In only 5% of mammal species does the male parent stay and help raise the children
Research into the roots of our species suggests that stronger bonds between fathers and their children played a role in shaping society as we know it — which is a worthwhile subject for reflection on this Father's Day weekend. Some anthropologists even suggest that current social trends could bring us closer to the good old days of hunter-gatherer fathering. Although most moms wish the man in the house would take more of a role in childraising, things could be worse. Males take on the job of parental care in only 5 percent of mammalian species, according to research cited in "Fatherhood: Evolution and Parental Behavior." ...
Anthropologists say the rise of male-female pair bonding was a key factor. "We see that process getting under way around 2 million years ago but becoming more pronounced around a half a million years ago," Gray and Anderson write. With pair bonding, males had a bigger stake in defending their mates as well as their genetic progeny.
When fathers invested more time in nurturing the family group, the mothers didn't have to expend as much energy — and that opened the way to more frequent births and bigger families. At least that's the hypothesis advanced by Northwestern University's Lee T. Gettler in the journal American Anthropologist. That, in turn, led to a population explosion among the early members of the Homo genus.
So, from an evolutionary standpoint, the stay at home dad is a relatively recent phenomenon, which may explain why the behavior is not as well fixed a some others, and why bad decisions by society can weaken the behavior substantially (for example, subsidizing single motherhood).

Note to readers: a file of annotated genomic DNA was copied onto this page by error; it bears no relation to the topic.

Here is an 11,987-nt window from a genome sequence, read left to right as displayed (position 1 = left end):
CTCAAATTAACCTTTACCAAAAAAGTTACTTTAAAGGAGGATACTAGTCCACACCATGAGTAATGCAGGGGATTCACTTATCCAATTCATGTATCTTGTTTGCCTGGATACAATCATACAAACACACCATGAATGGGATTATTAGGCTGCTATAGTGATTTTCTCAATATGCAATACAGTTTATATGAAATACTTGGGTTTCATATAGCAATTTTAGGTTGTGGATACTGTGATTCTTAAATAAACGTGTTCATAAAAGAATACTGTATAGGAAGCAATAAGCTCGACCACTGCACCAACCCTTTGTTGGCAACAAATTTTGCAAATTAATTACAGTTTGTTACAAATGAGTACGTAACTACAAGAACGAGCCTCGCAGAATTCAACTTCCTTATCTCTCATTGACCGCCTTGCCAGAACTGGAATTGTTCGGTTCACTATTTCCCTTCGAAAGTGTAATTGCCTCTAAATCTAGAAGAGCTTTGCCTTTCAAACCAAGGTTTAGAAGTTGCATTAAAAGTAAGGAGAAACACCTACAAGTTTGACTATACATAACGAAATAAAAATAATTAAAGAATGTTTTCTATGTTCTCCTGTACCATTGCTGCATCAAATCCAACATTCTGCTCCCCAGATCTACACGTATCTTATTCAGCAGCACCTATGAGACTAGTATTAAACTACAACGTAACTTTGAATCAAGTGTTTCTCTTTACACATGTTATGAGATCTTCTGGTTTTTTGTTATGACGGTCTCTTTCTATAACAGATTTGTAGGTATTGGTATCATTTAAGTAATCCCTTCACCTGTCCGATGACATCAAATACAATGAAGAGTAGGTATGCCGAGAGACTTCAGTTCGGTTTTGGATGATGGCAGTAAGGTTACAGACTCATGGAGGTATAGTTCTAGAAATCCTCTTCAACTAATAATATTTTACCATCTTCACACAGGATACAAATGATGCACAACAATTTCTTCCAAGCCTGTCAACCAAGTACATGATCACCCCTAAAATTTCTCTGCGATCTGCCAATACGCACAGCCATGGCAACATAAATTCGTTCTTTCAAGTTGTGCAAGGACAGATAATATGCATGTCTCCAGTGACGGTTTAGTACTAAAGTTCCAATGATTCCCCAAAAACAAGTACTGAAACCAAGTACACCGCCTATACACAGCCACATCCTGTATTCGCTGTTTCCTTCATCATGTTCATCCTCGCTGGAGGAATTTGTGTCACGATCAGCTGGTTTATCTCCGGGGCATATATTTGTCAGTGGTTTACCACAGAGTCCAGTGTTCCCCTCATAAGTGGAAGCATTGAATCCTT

Last month, University of Colorado anthropologist Sandi Copeland and her colleagues published a paper in the journal Nature suggesting that hominid males tended to be stay-at-home types who stuck together as far back as 2 million years ago. The researchers' conclusions, based on an analysis of fossil teeth found in South African caves, lend weight to the idea that cooperative behavior among males was one of the hallmarks of hominid society.
The takeaway message is that fatherhood and male bonding took on a higher profile in the formation of hominid hunter-gatherer societies, even before the rise of Homo sapiens — and that those aspects contributed to the organization of early human society, on a scale that could be larger than that found among other primates to this day.
I'm inclined to suspect that the pattern first arose as hominids switched from scavenging to killing larger prey, which required a more co-operative life style than previously.
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